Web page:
Last month’s tragic murder of worshipers at a synagogue in Pittsburgh was a stark reminder of the need for tolerance in this country. While everyone is entitled to his own views, no one is allowed to act upon them when they harm others. This tolerance should be modeled and developed on college campuses, as young people are shaping their views and learning to interact with others from diverse backgrounds in ways that will inform their future. In some cases, however, universities are limiting freedom and tolerance for one group in their efforts to empower others. This message is counterproductive.
Recent incidents at the University of Michigan underscore the need for college administrators across the country to come together and agree on a definition of what constitutes academic freedom. The actions of two professors who refused to provide recommendations for students planning to study abroad in Israel because of their pledged BDS boycott dramatically highlighted this issue.
The University responded by sanctioning the professors and penalizing their actions, but not limiting their ability to speak out. I believe this was the correct response, and a lead that other colleges should follow. And yet, a larger discussion is clearly warranted.
Dr. Alan Kadish
Does academic freedom offer professors the right to express any and all viewpoints and act accordingly? Academic freedom begins with the right of a professor to express his views and personal beliefs but ends when it punishes students for having their own personal beliefs. Academic freedom must involve intellectual honesty; it should enlighten students and expose them to other reasonable viewpoints with which they can choose to agree or disagree. Academic freedom, as opposed to the First Amendment right of freedom of speech, ought not to be about espousing and promoting one view to the exclusion of all others.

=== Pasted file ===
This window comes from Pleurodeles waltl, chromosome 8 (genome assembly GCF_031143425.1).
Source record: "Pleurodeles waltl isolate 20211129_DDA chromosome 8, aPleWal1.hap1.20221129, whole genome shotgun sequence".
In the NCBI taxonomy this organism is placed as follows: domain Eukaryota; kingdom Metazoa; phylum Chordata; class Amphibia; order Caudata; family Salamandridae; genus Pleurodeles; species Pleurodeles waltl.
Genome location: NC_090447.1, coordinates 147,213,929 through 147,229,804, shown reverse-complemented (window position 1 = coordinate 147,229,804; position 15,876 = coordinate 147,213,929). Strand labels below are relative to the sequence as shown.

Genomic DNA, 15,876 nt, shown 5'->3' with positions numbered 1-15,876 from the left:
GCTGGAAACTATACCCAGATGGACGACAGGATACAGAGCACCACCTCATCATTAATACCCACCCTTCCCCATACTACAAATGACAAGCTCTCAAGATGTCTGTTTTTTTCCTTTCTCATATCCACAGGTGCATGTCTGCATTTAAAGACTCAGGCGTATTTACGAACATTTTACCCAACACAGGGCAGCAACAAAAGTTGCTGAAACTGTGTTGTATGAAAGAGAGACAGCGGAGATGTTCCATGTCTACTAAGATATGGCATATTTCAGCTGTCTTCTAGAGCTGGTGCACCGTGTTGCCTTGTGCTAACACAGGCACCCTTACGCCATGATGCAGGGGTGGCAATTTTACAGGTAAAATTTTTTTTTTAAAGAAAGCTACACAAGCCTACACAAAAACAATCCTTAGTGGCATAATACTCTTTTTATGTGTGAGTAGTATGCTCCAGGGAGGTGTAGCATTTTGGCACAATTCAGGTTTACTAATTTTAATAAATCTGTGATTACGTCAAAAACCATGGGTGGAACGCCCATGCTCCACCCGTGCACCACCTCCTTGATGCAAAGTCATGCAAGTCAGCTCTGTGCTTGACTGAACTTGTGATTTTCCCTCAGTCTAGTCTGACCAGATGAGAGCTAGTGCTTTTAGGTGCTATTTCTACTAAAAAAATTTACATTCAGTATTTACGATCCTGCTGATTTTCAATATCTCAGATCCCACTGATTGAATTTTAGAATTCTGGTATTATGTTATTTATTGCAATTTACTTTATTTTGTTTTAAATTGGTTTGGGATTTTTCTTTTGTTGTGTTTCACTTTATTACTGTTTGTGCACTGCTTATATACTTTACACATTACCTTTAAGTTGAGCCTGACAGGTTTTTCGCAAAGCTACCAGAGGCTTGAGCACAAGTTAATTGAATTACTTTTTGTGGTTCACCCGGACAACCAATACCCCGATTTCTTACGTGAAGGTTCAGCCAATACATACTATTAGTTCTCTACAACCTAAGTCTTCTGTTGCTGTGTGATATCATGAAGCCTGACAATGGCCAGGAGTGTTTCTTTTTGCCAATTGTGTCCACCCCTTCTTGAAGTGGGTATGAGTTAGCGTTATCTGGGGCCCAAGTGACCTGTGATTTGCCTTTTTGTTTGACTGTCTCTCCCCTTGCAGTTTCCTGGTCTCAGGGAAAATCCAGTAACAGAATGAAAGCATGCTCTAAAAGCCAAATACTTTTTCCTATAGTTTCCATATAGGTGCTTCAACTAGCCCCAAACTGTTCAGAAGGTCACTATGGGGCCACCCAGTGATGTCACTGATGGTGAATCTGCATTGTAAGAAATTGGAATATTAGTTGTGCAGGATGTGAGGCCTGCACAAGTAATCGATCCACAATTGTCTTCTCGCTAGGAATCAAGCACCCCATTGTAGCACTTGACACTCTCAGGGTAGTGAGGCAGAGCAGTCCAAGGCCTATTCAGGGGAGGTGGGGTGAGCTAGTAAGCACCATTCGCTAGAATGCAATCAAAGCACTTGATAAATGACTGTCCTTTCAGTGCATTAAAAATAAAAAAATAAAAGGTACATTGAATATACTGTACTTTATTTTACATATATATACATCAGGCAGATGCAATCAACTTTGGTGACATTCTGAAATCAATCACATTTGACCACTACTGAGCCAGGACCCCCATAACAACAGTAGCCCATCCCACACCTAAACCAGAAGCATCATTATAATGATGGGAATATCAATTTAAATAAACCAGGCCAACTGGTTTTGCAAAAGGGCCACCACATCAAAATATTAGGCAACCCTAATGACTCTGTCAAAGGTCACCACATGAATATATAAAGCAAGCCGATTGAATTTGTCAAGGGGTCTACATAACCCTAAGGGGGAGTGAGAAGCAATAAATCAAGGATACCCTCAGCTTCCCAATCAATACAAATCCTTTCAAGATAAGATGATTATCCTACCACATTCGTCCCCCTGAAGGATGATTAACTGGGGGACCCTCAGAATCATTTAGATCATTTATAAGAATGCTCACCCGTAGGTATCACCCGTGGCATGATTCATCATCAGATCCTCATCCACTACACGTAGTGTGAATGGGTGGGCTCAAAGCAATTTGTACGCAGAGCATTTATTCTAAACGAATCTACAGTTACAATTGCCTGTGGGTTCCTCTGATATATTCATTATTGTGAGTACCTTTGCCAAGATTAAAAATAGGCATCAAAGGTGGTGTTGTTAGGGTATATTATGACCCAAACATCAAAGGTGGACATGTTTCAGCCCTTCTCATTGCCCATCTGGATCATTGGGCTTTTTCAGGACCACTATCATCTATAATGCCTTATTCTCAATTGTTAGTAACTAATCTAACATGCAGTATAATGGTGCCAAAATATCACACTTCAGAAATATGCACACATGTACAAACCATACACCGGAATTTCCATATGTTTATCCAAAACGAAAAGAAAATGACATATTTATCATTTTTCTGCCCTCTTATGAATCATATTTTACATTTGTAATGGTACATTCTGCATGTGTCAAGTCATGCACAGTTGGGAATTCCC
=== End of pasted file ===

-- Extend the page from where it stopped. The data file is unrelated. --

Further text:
This freedom cannot come at the expense of students, it is not acceptable when it impacts students’ grades and quashes opportunities, aspirations and future career plans. A professor should not be allowed to utilize his freedom to undermine a student’s ability to achieve his or her academic or career goals.
In another instance, a biology professor required students to affirm a scientific answer to the human origin question before he would provide a letter of recommendation for that student. Refusing to write a recommendation for a student based on one’s own political viewpoints is not academic freedom, it’s abuse of power. The job of a professor is first and foremost to be an educator — to nourish students so they can be successful and be who they want to be, not who the professor wants them to be. In some cases, professors go far beyond sharing their views, they put a barricade between students and their ambitions.
When professors use “academic freedom” as a cover to limit students’ opportunities, this runs counter to the mission of an educator and university. The educational mission must always take precedence over freedom of expression.
No one believes that educators, or anyone else for that matter, are completely objective. Yet, there is good reason for professors to work on providing a classroom learning experience that is without bias and an environment where students feel safe discussing and raising views that diverge from those of the professor.
As colleges make the difficult calculus of how to balance academic freedom for professors with an open-minded environment where they can educate without bias, the guiding principle should be that students’ needs always come first, outweighing any personal views.
Here are some key questions institutions and professors must ask and answer in situations when professors’ academic freedom is impacting students freedom:
Taking an honest look at the answers to the above and setting policy based on respect for both students and faculty is the first step toward creating an environment where true learning can flourish.
Dr. Alan Kadish is president of the Touro College & University System.